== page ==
It is undisputed that Cut, Copy & Paste is a laudable method for reducing
transcription errors in copying written arguments, citations and quotations in
the judgments of the Courts.
However, a problem arises when it is used to lift
verbatim earlier orders/arguments and pass judgments/orders without application
of mind and without giving proper reasons for passing the order forgetting that
judgment and fact-finding are solely in the province of the court. Decisions are
evidence of judicial thinking & astute/prudent reasoning.
It is true that the
mechanics of judicial writing and the high volume of work compel repeating,
recycling and restating findings of fact and conclusions of law but the same
cannot be violative of “independent decision-making/ judicial reasoning.
It is common knowledge that the Officers in State/ Central administration, the
Assessing Officers under Direct & Indirect Taxes, Subordinate Judiciary, the
various Tribunals & sometimes even the High Court indulge in passing orders
using 'cut & paste' technology bereft of application of mind & judicial
reasoning making the orders illegal & unsustainable. The Apex Court recently on
March 5, 2021 in Civil Appeal No 821 of 2021 in the case of Union Public Service
Commission vs. Bibhu Prasad Sarangi and others
has cautioned against misuse of
the ' Cut & Paste Technology' thereby making the orders susceptible to being
struck down for non- application of mind.
The brief facts of the case are the appellant UPSC had filed a Writ Petition
under Article 226 of the Constitution challenging the order of the Central
Administrative Tribunal (CAT) wherein the Tribunal had directed the appellant to
reconsider the case of the respondent for promotion to the IAS for vacancies for
2015, 2016 & 2017 and to grant consequential benefits.
While passing the
impugned order the High Court just extracted portions of the judgment of the
Tribunal and concluded that the Tribunal has elaborately discussed the law”
while issuing directions. The High Court finally held that the Tribunal has not
committed any jurisdictional error and no interference is warranted.
The Apex Court was irked that there has been no independent application of mind
& judicial reasoning to the controversy by the High Court & observed in strong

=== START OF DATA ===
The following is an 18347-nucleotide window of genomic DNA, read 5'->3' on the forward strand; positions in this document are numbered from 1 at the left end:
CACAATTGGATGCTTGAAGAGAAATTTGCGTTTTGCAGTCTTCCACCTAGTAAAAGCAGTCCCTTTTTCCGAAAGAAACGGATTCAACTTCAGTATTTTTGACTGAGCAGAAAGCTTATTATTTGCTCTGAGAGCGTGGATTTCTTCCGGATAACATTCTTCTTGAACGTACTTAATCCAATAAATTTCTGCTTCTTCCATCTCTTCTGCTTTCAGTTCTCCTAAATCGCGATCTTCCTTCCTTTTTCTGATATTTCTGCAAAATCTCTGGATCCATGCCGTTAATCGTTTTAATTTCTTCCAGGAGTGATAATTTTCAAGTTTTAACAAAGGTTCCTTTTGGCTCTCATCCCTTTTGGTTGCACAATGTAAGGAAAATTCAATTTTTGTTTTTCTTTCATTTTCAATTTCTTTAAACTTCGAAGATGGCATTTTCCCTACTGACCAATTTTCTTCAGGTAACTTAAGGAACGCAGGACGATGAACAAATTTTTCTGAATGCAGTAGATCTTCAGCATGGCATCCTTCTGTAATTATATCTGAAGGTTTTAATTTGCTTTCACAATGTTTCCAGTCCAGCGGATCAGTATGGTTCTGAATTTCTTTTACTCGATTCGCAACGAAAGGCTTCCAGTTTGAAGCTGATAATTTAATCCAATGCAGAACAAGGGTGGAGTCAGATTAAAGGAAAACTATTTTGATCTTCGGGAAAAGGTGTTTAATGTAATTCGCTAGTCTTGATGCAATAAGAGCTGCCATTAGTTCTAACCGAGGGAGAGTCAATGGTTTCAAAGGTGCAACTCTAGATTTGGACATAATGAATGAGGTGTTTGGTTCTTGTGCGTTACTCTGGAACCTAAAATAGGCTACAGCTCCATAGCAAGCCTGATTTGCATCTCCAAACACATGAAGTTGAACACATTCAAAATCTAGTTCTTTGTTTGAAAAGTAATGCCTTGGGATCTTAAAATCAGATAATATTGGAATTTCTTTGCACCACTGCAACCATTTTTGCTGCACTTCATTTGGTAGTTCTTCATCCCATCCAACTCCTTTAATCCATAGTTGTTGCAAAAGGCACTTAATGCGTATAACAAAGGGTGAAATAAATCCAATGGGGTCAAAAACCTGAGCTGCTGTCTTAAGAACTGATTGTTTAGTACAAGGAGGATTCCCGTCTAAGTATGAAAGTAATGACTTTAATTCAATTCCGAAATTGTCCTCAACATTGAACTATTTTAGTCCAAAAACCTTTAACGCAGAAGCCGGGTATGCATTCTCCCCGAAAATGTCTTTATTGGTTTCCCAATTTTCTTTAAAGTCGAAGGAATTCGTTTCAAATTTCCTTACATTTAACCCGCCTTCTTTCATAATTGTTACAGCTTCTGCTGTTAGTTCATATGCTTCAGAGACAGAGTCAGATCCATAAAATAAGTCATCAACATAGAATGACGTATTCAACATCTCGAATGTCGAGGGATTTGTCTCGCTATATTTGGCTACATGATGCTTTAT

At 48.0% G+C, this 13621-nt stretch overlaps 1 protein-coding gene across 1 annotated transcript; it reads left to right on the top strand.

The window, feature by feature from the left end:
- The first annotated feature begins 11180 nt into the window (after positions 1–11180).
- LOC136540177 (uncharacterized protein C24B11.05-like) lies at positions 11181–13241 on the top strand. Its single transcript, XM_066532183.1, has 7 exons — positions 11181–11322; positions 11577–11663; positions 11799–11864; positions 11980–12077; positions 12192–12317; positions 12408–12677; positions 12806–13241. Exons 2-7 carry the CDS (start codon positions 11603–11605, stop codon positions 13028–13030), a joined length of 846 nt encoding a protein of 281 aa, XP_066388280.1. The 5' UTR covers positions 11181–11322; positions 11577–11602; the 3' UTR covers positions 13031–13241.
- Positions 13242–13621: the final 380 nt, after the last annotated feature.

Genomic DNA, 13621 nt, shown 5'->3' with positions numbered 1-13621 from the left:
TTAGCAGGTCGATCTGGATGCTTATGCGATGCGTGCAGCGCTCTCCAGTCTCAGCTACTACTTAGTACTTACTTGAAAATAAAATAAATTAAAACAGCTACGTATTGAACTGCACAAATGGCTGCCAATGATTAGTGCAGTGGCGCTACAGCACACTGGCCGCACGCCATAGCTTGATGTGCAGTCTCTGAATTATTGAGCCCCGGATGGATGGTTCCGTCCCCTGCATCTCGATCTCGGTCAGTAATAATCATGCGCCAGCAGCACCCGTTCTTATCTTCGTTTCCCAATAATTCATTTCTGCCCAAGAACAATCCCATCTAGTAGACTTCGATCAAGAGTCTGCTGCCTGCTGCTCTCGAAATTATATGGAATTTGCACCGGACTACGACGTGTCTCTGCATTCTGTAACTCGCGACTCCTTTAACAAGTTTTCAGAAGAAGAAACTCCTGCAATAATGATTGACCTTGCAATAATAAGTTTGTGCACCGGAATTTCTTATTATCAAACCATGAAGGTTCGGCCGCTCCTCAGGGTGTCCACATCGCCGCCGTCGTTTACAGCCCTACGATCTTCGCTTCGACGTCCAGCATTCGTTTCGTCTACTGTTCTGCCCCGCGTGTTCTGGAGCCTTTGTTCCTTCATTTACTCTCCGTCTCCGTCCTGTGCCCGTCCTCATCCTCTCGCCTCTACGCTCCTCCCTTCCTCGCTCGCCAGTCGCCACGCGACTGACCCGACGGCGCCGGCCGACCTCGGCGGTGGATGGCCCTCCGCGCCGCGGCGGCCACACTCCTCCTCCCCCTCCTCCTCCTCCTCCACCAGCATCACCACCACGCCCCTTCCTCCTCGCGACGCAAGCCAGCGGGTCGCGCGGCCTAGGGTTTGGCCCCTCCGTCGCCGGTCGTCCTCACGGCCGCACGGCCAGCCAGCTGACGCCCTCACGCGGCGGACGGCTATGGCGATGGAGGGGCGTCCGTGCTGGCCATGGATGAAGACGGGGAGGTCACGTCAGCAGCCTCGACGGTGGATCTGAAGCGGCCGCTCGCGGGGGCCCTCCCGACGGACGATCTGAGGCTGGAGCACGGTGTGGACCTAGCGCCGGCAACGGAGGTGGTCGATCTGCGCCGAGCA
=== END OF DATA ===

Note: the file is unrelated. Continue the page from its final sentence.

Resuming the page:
words & warned the courts thus:
Cutting, copying and pasting from the judgment of the Tribunal, which is placed
in issue before the High Court, may add to the volume of the judgment. The size
of judicial output does not necessarily correlate to a reasoned analysis of the
core issues in a case. Technology enables judges to bring speed, efficiency and
accuracy to judicial work. But a prolific use of the ‘cut-copy-paste’ function
should not become a substitute for substantive reasoning which, in the ultimate
analysis, is the defining feature of the judicial process.
The Apex Court realized that Judges are hard pressed for time as Judiciary is
facing acute shortage of judicial officers with fewer fresh appointments, the
ever increasing vacancies and mounting huge pendency in all Courts clogging the
entire Judicial System. However, the Apex Court reprimanded the High Court for
not giving a 'Reasoned Judgment' and held that Reasoning is the very soul of a
good Judgment & held thus:
Crisp reasoning is perhaps the answer. Doing what the High Court has done in the
present case presents a veneer of judicial reasoning, bereft of the substance
which constitutes the heart of the judicial process. Reasons constitute the soul
of a judicial decision. Without them one is left with a shell. The shell
provides neither solace nor satisfaction to the litigant. We are constrained to
make these observations since what we have encountered in this case is no longer
an isolated aberration. This has become a recurring phenomenon.
The Apex Court went on to direct the National Judicial Academy, which imparts
training to the subordinate judiciary to take up the job and instill the
Judicial virtues of ' Reasoning & Communication Skills' as how judges
communicate in their judgments is a defining characteristic of the judicial
The Court asserted that the judges ought to be trained for both
disposal and quality of Judgment as ''the quality of justice brings legitimacy
to the judiciary.
The Apex Court, holding the High Court having not passed the
judgment as a reasoned order which suffered from non-application of mind, set
aside the impugned judgment and order of the High Court.
It would be trite to refer to the case of the Apex Court in the case of The
Secretary & Curator, Victoria Memorial v. Howrah Ganatantrik Nagrik Samity and
., JT 2010(2)SC 566 which categorically held that an order without valid
reasons cannot be sustained as to give reasons is the rule of natural justice.